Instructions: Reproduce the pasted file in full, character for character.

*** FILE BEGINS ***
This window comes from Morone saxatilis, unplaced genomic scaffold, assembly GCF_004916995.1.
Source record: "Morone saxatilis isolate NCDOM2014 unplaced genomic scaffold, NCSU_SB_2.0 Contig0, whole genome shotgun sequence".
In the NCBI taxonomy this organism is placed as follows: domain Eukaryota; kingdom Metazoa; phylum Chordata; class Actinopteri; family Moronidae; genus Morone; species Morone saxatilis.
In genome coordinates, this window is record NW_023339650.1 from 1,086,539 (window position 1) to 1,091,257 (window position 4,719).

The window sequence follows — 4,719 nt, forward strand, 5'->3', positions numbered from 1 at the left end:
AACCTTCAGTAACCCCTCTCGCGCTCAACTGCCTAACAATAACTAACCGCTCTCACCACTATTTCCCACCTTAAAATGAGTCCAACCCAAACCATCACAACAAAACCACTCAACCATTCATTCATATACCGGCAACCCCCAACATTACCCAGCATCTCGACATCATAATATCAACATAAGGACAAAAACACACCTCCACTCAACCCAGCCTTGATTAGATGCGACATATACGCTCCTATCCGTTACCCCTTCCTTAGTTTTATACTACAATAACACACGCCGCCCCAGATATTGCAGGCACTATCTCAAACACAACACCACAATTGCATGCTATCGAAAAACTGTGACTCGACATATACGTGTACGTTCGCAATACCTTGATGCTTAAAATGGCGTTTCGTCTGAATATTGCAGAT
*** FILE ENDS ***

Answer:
This window comes from Morone saxatilis, unplaced genomic scaffold, assembly GCF_004916995.1.
Source record: "Morone saxatilis isolate NCDOM2014 unplaced genomic scaffold, NCSU_SB_2.0 Contig0, whole genome shotgun sequence".
In the NCBI taxonomy this organism is placed as follows: domain Eukaryota; kingdom Metazoa; phylum Chordata; class Actinopteri; family Moronidae; genus Morone; species Morone saxatilis.
In genome coordinates, this window is record NW_023339650.1 from 1,086,539 (window position 1) to 1,091,257 (window position 4,719).

The window sequence follows — 4,719 nt, forward strand, 5'->3', positions numbered from 1 at the left end:
AACCTTCAGTAACCCCTCTCGCGCTCAACTGCCTAACAATAACTAACCGCTCTCACCACTATTTCCCACCTTAAAATGAGTCCAACCCAAACCATCACAACAAAACCACTCAACCATTCATTCATATACCGGCAACCCCCAACATTACCCAGCATCTCGACATCATAATATCAACATAAGGACAAAAACACACCTCCACTCAACCCAGCCTTGATTAGATGCGACATATACGCTCCTATCCGTTACCCCTTCCTTAGTTTTATACTACAATAACACACGCCGCCCCAGATATTGCAGGCACTATCTCAAACACAACACCACAATTGCATGCTATCGAAAAACTGTGACTCGACATATACGTGTACGTTCGCAATACCTTGATGCTTAAAATGGCGTTTCGTCTGAATATTGCAGAT